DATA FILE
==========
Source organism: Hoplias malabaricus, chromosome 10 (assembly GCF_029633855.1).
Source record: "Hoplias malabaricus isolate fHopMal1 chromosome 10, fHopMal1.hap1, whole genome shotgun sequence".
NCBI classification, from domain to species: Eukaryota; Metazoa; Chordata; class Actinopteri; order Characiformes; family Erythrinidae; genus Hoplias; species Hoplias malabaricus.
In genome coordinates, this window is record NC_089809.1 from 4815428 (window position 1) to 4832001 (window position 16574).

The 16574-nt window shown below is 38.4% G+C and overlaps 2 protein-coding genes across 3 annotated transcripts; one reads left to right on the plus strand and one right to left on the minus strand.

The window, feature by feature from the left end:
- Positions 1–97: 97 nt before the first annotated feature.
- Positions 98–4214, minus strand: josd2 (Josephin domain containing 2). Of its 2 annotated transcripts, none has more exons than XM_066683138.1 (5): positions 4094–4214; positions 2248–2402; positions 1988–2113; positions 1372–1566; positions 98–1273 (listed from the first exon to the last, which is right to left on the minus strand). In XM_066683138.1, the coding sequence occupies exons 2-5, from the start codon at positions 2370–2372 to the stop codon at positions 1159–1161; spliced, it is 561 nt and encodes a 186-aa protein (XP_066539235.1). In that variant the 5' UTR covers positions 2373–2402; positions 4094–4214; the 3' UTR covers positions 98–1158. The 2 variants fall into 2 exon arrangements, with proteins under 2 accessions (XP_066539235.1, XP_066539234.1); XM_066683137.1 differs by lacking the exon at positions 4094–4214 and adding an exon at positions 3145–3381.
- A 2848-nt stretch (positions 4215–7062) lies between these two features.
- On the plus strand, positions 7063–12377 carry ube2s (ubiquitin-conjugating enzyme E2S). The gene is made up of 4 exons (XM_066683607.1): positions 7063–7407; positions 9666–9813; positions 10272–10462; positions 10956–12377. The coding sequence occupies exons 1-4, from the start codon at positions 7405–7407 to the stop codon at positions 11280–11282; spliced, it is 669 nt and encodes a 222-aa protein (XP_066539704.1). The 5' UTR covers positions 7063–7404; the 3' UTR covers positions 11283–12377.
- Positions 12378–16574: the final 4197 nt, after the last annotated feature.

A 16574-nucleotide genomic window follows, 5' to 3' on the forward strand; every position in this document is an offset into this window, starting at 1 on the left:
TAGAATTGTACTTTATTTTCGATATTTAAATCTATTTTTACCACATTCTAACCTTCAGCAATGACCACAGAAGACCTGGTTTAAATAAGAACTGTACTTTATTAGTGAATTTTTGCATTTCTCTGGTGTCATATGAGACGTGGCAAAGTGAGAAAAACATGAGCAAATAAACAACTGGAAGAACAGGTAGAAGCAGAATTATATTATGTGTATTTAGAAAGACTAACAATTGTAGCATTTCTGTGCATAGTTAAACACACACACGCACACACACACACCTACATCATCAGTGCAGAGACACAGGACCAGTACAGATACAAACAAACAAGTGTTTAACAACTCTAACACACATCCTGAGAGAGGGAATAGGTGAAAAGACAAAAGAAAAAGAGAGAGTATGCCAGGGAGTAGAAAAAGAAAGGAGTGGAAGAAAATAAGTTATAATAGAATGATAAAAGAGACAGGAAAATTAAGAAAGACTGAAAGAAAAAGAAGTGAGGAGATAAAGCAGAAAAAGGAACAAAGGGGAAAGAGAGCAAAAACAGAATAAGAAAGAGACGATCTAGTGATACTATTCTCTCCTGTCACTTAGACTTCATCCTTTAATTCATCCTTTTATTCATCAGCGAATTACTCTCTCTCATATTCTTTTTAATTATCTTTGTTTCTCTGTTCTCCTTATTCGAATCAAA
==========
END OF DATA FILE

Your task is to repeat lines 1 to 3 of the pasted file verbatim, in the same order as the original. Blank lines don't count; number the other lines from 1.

Source organism: Hoplias malabaricus, chromosome 10 (assembly GCF_029633855.1).
Source record: "Hoplias malabaricus isolate fHopMal1 chromosome 10, fHopMal1.hap1, whole genome shotgun sequence".
NCBI classification, from domain to species: Eukaryota; Metazoa; Chordata; class Actinopteri; order Characiformes; family Erythrinidae; genus Hoplias; species Hoplias malabaricus.